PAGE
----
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Posts Tagged ‘Puffball mushrooms’

The trail I walked in the Countryside Round, marked in red.

A couple of hours were available to me yesterday morning, so I was up with the sun and on a trail just as the sun crested the hills to the east. Four or five miles (I haven’t put a string to it) were walked up and down hills, through woods and fields, and along waterways. Along with the excersize, I wanted to see how the woods had fared through the Heat Moon, as the Thunder Moon starts tomorrow.

A young maple showing the signs of enduring a rough year.

And it does look like the Heat Moon, in cohorts with all of the rain the woods have received this year, has taken a bit of a toll. The top of the forest canopy still looks pretty healthy, as does the forest floor, which is still flush with green. But the mid-story level of the woods is showing signs of fatigue. Rust is appearing on the leaves of the smaller trees, some of the staghorn sumac leaves are turning red, and the walnut tree leaves are fading to a pale yellow and falling in quantity when a stronger gust of wind finds them. Of course, being a human, I can witness all this “life is fading in the woods” and try to put a dramatic tone to it. But I’m sure the woods, after all these millenia, is quite expecting this fading, and really couldn’t do without it.

Sure has me thinking of fall and the hunting seasons! Squirrel season starts in less than a month, and an early duck season starts a few weeks after that…That will be some life and death drama – literally.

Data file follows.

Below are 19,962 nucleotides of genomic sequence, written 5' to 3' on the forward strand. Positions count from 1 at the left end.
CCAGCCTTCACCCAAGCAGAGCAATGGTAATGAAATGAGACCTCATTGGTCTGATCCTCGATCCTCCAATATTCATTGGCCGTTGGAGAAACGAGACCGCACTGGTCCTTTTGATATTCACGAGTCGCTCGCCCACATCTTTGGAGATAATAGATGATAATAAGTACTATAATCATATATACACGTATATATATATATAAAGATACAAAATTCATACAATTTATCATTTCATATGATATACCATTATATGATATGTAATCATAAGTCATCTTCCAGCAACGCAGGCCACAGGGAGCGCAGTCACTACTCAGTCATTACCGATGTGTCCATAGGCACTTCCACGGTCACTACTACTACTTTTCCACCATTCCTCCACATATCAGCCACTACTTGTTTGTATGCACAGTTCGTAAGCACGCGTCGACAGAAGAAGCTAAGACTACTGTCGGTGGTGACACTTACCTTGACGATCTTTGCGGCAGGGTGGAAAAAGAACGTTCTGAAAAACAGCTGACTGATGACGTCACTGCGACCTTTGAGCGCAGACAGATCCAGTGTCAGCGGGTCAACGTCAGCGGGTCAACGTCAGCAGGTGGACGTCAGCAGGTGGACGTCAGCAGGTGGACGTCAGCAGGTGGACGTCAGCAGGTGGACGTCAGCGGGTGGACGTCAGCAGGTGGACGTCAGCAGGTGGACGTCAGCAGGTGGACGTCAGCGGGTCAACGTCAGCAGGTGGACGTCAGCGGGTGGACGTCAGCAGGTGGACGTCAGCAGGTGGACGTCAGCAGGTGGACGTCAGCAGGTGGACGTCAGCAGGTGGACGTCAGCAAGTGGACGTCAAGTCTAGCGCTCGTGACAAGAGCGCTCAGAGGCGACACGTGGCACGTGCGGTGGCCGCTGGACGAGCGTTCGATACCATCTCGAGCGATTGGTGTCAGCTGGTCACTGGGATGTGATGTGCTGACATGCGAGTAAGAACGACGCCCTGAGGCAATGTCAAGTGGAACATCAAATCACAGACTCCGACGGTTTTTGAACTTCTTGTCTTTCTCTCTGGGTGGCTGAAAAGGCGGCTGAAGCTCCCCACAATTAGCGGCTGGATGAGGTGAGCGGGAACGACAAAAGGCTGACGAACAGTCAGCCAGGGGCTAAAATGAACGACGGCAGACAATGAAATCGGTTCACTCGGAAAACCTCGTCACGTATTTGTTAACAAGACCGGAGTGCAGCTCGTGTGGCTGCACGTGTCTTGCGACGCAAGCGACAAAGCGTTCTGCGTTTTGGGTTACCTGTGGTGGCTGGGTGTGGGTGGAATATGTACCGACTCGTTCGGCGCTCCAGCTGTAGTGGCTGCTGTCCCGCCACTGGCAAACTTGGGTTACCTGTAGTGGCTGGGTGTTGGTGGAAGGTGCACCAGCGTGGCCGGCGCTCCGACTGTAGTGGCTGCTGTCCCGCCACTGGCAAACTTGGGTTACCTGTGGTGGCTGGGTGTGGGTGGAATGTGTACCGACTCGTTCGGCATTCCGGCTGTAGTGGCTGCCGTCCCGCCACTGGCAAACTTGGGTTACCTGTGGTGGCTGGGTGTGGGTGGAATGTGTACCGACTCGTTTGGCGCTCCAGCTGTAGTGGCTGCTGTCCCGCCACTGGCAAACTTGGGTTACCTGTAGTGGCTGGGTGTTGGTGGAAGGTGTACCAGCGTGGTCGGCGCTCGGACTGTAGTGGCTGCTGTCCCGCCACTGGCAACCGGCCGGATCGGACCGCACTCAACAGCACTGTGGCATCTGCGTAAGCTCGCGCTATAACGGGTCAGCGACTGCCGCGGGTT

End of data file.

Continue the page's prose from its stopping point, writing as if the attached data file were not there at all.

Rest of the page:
What used to be a road provided part of the trail.

But back to the walking! And a question!

Have you a piece of the land that you consider “adopted” by you? By this I mean do you have an area that you know like the back of your hand, and know intimately? Where the stands of birches and cottonwoods are, where each oak or hickory tree is located, what kinds of wild fruit trees and berry bushes provide for the critters and possibly yourself, where the sources of water run, and where the major animal trails lead from and to and why, what woodland wildflowers show themselves in the early springtime?

Some of the road is a bit more overgrown, and part of the trail is not road at all, so it wasn't all this easy!

This area has all the makings of an “El Dorado” for this particular walker. I love the trails and the land surrounding and between them. Provisions of the best sort could be had here. From game meat (deer, squirrel, turkey, rabbit, raccoon, and groundhog sign were all present this day) to fruit and vegetable foodstuffs (wild plums, blackberries, sumac shoots, mast trees, and I remember a wild apple tree that a friend and I found morel mushrooms under two years ago, right off this trail!). Very tempting, yes….And a lake to provide fish is not far away.

That is really all I can write to you for now, as two pieces of less than good news are affecting lives of this family for the next few days, weeks and months, and my mind is sure to be a little discombobulated for a bit. But – I’m sure it will all make me take to the trails more than usual to help work it all out, so at least that is something.

Until I can write again, peace and take care!

Your friend,

Casey

P.S. Here are a couple more photos taken during my walk. I hope you enjoy them!

One of the last flowering weeds before fall - goldenrod.

The greens are not so green anymore.

Sumac red - bring it on!

Ripened wild plums. And something has been enjoying them. See that matted-down grass below them?

A stand of cottonwoods and birches. These are my favorite trees, as their leaves seem to be waving Hello! to you in the slightest of breezes.

Small puffball mushrooms in the trail.

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